So the segment of the Marvel Universe previously referred to as “Street Heroes,” comprised of Luke Cage, Iron Fist, Daredevil, White Tiger, and a few others, will now likely be referred to as “The Defenders” now that they’re being grouped together under that title by Marvel’s Netflix division. That’s fine by me, but to me The Defenders will always be a group of misfits brought together by Doctor Strange, not a group of street-level heroes operating out of the New York Burroughs.
In any event, by the time the Dark Reign event was winding down Luke Cage was a deeply ingrained member of The Avengers, having been a member ever since the start of New Avengers under Brian Micheal Bendis alongside Spider-Man and Wolverine. This also happens to be my favorite Avengers team, not a popular opinion among purists, but what can I say? Everyone has ‘their’ Avengers, ‘their’ Justice League, and ‘their’ Doctor. My Doctor is the 11th, my League is the DCAU version, and these are my Avengers.
But with that move to a main members of Earth’s Mightiest Heroes came a problem: what becomes of the classic duo of Power Man and Iron Fist? Not only does their dynamic not work the same when split among a larger group, but Cage didn’t even go by Power Man anymore, opting to instead go by… his name. No matter how you slice it, Iron Fist needed a new partner, and the Power Man name was up for grabs.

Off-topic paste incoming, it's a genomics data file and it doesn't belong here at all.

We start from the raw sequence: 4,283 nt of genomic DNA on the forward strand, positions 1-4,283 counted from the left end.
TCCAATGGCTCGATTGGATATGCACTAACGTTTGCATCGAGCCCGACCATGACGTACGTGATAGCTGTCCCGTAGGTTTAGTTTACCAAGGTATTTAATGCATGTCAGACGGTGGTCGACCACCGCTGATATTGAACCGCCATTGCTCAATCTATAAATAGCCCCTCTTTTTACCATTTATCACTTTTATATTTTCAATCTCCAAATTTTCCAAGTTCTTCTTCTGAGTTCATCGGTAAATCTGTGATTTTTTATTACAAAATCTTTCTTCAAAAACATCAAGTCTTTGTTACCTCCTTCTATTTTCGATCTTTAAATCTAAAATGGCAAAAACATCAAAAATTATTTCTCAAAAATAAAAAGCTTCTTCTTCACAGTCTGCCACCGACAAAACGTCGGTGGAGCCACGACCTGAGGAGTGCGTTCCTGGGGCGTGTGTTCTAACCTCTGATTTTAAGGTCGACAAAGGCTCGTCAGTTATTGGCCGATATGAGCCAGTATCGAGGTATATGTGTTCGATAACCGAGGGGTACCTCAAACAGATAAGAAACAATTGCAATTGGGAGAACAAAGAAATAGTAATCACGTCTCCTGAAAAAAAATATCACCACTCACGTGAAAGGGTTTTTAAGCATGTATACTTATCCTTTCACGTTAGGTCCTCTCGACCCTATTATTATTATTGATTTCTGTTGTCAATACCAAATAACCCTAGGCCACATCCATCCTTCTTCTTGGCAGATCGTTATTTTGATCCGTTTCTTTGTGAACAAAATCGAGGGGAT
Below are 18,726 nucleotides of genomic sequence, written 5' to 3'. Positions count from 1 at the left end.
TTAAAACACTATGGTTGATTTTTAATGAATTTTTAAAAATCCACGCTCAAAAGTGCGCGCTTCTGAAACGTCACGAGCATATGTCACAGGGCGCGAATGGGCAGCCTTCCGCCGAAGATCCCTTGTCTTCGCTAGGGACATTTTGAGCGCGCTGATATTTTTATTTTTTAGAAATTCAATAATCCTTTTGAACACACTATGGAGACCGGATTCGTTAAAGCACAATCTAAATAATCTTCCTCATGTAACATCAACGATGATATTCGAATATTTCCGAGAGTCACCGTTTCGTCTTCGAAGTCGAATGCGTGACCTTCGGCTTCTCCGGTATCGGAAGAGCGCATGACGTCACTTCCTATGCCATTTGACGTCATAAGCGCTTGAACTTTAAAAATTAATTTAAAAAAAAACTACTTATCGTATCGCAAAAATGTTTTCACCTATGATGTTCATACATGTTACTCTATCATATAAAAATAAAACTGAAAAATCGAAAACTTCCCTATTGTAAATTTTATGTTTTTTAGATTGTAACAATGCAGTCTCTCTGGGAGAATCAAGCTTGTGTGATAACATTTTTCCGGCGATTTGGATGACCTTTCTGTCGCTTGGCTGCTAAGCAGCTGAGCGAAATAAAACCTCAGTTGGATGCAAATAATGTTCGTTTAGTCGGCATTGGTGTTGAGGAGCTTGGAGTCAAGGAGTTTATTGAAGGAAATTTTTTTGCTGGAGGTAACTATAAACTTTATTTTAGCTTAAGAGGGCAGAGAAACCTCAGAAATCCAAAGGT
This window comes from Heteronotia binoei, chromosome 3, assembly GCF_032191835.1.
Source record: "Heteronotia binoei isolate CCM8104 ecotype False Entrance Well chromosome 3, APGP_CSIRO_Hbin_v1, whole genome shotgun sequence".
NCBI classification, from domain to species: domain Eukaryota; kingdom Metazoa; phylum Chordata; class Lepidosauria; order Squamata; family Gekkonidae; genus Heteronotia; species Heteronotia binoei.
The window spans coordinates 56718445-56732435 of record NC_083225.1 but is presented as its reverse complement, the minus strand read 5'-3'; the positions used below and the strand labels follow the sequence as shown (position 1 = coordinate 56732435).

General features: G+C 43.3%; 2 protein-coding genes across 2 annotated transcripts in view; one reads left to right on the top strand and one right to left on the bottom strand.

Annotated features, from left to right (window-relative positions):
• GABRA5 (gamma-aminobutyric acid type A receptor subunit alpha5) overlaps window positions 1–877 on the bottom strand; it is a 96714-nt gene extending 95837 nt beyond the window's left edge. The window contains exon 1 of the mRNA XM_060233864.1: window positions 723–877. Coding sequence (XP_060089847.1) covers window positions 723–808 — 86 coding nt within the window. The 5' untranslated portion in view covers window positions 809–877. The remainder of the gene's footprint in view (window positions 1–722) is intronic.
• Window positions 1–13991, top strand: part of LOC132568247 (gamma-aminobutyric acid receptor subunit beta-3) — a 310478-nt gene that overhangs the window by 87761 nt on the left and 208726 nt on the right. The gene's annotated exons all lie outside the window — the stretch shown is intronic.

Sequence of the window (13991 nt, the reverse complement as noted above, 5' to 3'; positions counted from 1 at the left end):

And so, this graphic novel uses the events of Dark Reign: The List and Shadowland to introduce us to a new Power Man, Victor Alvarez.
Victor was the sole survivor of Bullseye’s attack on the low-income housing unit in the Daredevil segment of Dark Reign: The List. As this series picks up, he’s working against Daredevil’s Hand Ninja to save a young prostitute and return her to her family. However, he’s not doing so out of some moral obligation or objection to Daredevil’s newly brutal treatment of criminals of any shape or size… but because the young girl’s family was paying him to. In this, he has taken up more than the name of Power Man, he has taken the mantle of the Hero-for-Hire.
Iron Fist is altered to the activities of the young man by The Hand themselves, who recognized some of the moves Victor used as being signature ones that Fist taught. Although Fist does not doubt their testimony, he does not recognize Victor as one of his students.
There’s good mystery here, and Victor is presented as a sympathetic character, if not yet a heroic one. His plight is similar to that of many American families that are still homeless after natural disasters and need to do what they can to get by. Making a character with such a status quo the focus of a graphic novel is a smart idea.
Iron Fist enlists in the help of Luke Cage, and they both track down and confront Victor, who reacts violently to their presence after Luke refers to him by the nickname ‘son.’